jin_nam_choi_120 Jin Nam Choi

What is your academic history?
I completed my BA and MA in Psychology at Seoul National University, Republic of Korea, then received my doctoral degree in Organizational Psychology from the University of Michigan, Ann Arbor, USA. Currently, I am a full professor at the Graduate School of Business, Seoul National University. Prior to joining Seoul National University in 2007, I worked as Assistant Professor of Organizational Behavior and Human Resource Management at McGill University in Montreal, Canada.

What emerging trends in social psychology are of current interest you?
My main research focus is the application of fundamental social psychological theories and ideas to improve our understanding of how individuals and groups operate in organizational settings. In line with this, I am keenly interested in the interactive dynamics between person and situation. Because organizations often offer a strong situation that shapes human behavior, I am interested in the basic social processes involving contextual shaping and trait activation, which induce specific human behavior in a given social setting. In this respect, I am increasingly attracted by the emergence of a socioemotional perspective in which moods and emotions are considered critical social information, going beyond the conventional sociocognitive views. Indeed, I believe we need to consider multiple perspectives that offer complementary accounts of human behavior.

Are you inspired by any particular researchers?
My way of thinking and interest in human behavior in social contexts – including groups and organizations – have been strongly influenced by Kurt Lewin’s views on topics such as force field analysis and change process models. Lewin’s famous remark that “There is nothing so practical as a good theory” is always in my mind and stimulates me to further engage in studying social psychology in applied settings.

What has been your most surprising/interesting research finding in your years of research?
My research has been mostly related to adaptive behavior of individuals in organizational settings, including organizational citizenship behavior, creative performance, and innovation implementation. However, perhaps the most counterintuitive and intriguing idea came from self-observation regarding my tendency towards procrastination. I felt uncomfortable single-mindedly blaming procrastination as a self-handicapping behavior because I regard myself as a procrastinator of many things. Thus, based on my own internal reflection, I introduced a new concept: active procrastination. Active procrastinators tend to make intentional decisions to procrastinate because they love time pressure or pressing performance context, and they ultimately produce satisfactory results even when they leave many tasks until the last minute. Although some scholars have argued that the term is an oxymoron, the idea of active procrastination intrigued hundreds of researchers and students, who contacted me to discuss directions for studies on contrasting active and passive (or traditional) procrastination behavior.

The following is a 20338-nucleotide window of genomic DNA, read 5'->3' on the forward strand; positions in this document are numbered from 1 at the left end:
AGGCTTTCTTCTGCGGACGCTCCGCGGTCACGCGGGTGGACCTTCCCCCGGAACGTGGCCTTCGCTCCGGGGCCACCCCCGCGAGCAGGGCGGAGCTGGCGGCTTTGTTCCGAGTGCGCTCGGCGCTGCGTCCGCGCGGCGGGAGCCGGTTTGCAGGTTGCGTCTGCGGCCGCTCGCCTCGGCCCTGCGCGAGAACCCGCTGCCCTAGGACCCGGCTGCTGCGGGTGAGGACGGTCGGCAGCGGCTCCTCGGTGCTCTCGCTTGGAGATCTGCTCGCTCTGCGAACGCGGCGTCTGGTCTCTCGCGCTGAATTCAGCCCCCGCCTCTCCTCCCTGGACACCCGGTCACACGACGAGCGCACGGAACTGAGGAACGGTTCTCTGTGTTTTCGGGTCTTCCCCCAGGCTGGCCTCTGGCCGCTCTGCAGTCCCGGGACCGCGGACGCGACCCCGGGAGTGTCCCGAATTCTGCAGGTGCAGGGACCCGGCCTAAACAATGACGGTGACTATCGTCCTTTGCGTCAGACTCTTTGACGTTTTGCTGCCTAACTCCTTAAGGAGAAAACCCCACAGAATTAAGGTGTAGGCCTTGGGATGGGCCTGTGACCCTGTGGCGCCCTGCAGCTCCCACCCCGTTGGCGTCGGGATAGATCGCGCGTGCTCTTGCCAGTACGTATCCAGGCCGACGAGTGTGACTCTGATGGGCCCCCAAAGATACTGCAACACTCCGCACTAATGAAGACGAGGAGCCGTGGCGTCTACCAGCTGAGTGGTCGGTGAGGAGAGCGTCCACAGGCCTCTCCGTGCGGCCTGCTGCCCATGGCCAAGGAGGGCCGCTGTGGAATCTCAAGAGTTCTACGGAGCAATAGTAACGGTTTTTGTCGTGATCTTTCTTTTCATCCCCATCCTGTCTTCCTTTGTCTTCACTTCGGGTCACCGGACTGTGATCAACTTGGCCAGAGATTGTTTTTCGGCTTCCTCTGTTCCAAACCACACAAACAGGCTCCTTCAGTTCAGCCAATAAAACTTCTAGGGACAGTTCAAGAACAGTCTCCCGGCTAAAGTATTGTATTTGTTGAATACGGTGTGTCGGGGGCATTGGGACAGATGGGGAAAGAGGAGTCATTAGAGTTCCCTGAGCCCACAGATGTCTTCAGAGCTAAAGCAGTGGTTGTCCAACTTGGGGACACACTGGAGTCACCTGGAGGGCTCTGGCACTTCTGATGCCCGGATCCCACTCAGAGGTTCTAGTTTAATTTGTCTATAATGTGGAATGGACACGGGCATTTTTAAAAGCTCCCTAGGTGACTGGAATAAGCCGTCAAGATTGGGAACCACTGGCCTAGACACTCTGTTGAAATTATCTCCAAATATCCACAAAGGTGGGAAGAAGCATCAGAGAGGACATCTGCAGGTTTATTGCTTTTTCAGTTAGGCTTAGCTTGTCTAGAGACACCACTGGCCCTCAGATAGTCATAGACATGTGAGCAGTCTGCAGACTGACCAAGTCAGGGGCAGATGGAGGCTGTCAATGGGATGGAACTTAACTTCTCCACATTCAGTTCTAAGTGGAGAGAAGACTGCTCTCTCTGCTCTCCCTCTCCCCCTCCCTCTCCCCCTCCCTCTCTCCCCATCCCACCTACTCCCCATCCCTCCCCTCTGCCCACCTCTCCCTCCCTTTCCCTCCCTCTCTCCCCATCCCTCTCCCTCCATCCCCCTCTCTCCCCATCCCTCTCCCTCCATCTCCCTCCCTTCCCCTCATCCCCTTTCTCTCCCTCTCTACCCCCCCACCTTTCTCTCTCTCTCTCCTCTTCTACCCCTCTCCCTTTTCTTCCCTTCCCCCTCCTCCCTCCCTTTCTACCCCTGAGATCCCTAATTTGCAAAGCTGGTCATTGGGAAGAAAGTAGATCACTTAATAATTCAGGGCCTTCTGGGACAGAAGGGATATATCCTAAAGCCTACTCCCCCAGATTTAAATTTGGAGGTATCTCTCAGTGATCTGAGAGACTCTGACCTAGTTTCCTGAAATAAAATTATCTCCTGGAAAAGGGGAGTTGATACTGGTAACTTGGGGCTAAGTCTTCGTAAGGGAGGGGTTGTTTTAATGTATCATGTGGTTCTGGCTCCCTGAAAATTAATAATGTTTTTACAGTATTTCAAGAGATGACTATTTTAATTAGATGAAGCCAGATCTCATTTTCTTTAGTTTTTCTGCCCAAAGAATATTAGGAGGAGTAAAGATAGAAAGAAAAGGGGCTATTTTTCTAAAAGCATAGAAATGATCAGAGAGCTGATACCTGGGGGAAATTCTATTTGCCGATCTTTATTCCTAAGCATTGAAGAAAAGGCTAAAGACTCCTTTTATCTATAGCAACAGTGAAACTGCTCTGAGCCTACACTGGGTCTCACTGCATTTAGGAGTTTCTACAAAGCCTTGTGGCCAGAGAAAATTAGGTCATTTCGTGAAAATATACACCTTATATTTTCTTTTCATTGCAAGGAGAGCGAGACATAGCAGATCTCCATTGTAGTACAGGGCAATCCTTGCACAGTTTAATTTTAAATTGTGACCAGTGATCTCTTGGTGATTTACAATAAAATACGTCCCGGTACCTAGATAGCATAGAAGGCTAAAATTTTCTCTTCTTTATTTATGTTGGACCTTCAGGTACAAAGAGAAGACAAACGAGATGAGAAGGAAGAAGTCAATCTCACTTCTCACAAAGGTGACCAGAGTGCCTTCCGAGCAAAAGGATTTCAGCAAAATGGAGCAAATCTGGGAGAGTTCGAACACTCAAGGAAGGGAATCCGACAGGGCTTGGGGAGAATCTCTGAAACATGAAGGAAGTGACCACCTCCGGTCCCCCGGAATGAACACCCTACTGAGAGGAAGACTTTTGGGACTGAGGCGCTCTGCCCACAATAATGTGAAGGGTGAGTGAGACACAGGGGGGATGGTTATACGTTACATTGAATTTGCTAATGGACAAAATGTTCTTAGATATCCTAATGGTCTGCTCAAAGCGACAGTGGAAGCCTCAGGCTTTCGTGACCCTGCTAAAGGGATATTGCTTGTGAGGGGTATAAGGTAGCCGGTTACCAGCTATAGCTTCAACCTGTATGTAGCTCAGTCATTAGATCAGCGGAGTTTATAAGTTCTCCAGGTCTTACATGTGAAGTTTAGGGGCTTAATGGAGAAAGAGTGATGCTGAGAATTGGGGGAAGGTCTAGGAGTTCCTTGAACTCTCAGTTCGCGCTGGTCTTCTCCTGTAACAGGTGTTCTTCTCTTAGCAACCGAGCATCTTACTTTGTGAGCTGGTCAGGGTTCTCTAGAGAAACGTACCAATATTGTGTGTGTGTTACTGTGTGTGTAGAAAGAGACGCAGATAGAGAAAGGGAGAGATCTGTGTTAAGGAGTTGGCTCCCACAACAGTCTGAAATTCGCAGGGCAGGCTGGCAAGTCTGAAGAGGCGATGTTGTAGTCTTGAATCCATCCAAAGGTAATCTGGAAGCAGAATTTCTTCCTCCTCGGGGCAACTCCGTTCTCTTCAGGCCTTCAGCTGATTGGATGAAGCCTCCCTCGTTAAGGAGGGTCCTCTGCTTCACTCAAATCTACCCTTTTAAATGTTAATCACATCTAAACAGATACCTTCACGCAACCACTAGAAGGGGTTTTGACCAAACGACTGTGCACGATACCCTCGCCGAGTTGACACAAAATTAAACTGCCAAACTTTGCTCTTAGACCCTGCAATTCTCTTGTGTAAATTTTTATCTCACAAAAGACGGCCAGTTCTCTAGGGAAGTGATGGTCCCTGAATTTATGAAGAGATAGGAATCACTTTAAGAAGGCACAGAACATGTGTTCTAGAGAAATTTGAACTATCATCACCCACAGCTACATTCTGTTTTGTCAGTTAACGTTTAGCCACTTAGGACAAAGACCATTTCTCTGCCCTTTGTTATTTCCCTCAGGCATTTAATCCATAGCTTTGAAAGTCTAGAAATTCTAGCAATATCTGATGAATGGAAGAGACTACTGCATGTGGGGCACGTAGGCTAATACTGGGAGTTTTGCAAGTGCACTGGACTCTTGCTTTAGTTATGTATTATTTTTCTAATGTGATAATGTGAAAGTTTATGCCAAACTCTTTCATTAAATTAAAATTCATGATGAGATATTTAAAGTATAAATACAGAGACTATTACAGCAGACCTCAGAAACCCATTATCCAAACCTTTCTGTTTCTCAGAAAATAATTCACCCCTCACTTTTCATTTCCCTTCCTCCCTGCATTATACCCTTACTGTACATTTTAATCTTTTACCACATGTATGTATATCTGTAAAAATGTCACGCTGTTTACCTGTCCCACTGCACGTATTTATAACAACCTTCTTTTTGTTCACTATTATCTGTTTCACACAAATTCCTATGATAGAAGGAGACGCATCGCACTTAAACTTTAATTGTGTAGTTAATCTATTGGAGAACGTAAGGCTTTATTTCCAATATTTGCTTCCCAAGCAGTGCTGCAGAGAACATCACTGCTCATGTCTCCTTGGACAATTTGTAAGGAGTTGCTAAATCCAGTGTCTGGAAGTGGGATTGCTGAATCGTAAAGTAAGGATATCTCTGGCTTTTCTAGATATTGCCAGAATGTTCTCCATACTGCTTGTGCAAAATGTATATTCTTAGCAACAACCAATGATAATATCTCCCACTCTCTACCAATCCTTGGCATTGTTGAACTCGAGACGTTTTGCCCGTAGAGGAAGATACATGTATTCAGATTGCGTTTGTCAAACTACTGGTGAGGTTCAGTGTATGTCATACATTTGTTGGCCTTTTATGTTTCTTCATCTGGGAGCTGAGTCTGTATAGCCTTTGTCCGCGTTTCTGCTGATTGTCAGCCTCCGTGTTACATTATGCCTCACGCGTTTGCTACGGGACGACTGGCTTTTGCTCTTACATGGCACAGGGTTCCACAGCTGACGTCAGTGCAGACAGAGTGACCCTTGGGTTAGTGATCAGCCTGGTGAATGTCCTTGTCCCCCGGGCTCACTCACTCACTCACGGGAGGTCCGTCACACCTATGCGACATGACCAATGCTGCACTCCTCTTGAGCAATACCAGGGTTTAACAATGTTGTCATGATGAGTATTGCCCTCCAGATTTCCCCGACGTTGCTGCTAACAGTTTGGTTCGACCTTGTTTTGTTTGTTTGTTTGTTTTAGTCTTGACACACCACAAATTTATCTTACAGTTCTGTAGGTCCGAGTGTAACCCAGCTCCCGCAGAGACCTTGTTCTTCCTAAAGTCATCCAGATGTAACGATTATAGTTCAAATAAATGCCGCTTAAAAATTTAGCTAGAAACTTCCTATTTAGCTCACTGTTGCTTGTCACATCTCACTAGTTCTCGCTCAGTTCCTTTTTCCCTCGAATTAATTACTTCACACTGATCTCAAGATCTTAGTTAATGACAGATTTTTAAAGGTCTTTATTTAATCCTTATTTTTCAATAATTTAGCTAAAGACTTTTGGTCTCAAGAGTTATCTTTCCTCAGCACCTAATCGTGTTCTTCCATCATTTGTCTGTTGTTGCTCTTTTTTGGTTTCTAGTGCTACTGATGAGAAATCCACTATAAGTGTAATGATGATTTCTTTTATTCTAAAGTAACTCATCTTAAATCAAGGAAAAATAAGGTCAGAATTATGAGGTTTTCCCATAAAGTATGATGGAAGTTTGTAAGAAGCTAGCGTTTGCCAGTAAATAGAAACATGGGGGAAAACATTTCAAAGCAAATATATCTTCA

What initially attracted you to the field of social psychology?
When I joined the Department of Psychology for my undergraduate training, my scholarly inclinations were not in one particular direction. However, as I was exposed to various fields of psychology, social psychology emerged as the area I found most intriguing and appealing, and it continually stimulates my intellectual curiosity. I consider social psychology an attractive field for research because I can continually validate and expand theoretical ideas and hypotheses by reflecting upon my own daily experiences with other people. For this reason, I cannot stop thinking about social psychology principles!

How did you first hear of SBP Journal and what has been your involvement with the journal in the past?
I first encountered numerous SBP Journal publications while reviewing literature for my research. After becoming familiar with the journal, I chose to publish a number of my own articles in SBP Journal. I am pleased that some of these articles have already attracted scholarly attention and been cited by other researchers.